The Princeton Longevity Center Medical News
By: Karen McPartland, RD
Potassium is a mineral that works with sodium to balance fluid and electrolyte levels in your body. An adequate intake of potassium may help to regulate your heartbeat and protect against heart disease by helping to keep blood pressure at normal levels. Although we should get 4,700 mg of potassium a day, most of us don’t consume enough foods rich in potassium to get that amount.
Recently, Dutch researchers have highlighted that increasing potassium consumption to the recommended level of 4,700 mg per day might help to lower some people’s diastolic blood pressure. They feel that this could possibly reduce stroke and heart disease mortality. Along with increasing our potassium intake, many of us also need to reduce our intake of sodium to keep a proper balance between these two minerals in our bodies.
Increasing potassium intake is actually quite simple! Just take a look at your diet…it might mean eating a few extra servings of certain vegetables throughout the week, adding more bananas to your diet, trying more bean-based meals or simply replacing the salt you use for cooking and flavoring with a potassium-rich salt substitute. Foods rich in potassium include bananas, tomatoes and tomato juice, potatoes, apricots, spinach, zucchini, avocado, low-fat yogurt, milk, lentils, soybeans, and kidney beans. Morton’s Lite Salt is a salt substitute that is half sodium and half potassium, so if you use salt regularly, switching to this “salt” will help to boost potassium intake as well as reduce sodium intake.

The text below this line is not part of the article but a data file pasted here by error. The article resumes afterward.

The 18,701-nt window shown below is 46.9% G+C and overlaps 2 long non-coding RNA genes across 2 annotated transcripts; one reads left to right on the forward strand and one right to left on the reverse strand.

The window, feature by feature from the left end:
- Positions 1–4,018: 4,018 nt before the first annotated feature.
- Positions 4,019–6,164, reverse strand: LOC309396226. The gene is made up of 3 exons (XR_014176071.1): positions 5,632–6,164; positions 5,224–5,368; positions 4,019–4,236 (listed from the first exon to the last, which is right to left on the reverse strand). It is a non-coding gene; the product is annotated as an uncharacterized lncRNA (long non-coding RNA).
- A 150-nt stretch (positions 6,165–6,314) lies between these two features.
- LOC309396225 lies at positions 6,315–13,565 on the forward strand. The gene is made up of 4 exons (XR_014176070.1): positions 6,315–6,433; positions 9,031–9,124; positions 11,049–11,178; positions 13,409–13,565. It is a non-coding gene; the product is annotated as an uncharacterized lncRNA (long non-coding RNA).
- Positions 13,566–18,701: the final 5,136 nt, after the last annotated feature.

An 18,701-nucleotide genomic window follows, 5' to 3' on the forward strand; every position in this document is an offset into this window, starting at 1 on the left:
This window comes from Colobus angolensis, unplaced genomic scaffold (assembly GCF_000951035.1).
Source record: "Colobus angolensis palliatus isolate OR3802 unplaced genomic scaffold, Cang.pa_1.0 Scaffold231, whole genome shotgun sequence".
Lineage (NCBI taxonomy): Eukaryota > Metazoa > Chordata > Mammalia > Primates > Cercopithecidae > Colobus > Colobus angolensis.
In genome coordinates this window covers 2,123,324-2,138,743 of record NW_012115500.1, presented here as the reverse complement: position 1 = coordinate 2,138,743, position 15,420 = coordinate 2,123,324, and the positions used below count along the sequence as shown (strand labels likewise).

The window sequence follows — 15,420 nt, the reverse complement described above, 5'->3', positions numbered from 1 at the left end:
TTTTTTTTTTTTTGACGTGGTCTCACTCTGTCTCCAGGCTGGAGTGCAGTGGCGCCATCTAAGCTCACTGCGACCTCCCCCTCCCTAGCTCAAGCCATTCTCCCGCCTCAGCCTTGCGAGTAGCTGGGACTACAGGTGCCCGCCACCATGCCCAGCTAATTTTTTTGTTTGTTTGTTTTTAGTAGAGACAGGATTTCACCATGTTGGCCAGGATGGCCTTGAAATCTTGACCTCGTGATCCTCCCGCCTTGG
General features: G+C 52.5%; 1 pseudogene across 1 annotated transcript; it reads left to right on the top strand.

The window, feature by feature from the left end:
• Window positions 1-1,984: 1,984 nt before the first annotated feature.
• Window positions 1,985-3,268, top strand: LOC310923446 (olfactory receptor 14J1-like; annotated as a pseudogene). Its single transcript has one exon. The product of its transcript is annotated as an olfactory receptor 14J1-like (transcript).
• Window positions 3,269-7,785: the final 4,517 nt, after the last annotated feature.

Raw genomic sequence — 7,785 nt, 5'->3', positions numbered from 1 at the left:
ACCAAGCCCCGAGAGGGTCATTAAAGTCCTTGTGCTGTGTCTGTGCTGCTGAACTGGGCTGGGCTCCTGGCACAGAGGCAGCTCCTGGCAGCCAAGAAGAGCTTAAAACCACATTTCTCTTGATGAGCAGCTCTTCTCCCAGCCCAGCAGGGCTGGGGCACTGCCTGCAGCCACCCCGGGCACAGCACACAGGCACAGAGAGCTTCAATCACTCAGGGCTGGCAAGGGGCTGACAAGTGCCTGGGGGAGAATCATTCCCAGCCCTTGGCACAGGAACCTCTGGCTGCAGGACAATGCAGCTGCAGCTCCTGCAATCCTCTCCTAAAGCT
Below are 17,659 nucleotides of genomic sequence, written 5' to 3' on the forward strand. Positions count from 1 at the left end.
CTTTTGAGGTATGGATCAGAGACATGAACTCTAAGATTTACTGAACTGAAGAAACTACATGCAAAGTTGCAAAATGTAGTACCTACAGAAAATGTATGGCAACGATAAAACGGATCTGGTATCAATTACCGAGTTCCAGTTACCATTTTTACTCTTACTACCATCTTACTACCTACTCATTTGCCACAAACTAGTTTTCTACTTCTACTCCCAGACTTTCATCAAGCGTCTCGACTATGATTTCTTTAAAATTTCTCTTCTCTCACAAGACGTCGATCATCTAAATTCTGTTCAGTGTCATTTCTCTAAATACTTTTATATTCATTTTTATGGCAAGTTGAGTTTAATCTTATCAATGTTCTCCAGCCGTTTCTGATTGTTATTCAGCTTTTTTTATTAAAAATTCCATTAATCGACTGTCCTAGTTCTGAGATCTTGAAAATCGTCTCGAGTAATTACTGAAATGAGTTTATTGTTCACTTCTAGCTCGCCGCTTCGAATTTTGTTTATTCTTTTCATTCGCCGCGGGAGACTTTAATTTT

Here is a quick look at what it takes to reach the goal of 4,700 mg of potassium per day: (this sample only focuses on potassium so you’d have to add additional foods based on your individual caloric needs and preferences)
1 banana (420 mg potassium)
A Serving of Cereal with 2 Tbsp Wheat Germ (320 mg potassium depending on type/brand of cereal chosen)
1/2 cup skim milk (190 mg potassium)
Snacks to eat throughout the day: 1/3 cup almonds (310 mg potassium), 1 cup low-fat yogurt (370 mg potassium), an apple (150 mg potassium), ½ cup cantaloupe (214 mg potassium)
Salad: Raw spinach, romaine lettuce, cucumber, mushrooms, tomato, sunflower seeds, and 3 oz. chicken breast (~740 mg potassium)
8 oz. low sodium V8 (820 mg potassium)
4 oz. halibut (~300 mg potassium)
1 Medium baked Sweet Potato (540 mg potassium)
½ cup cooked zucchini (280 mg potassium)
This day provides approximately 4,654 mg of potassium!
Although most people would benefit from a higher potassium intake, it’s important to keep in mind that too much potassium can be harmful if you have kidney problems or are taking certain medications. Please check with your physician to see if a potassium-rich diet and/or a potassium based salt substitute is the right choice for you before working to increase your intake of this mineral.
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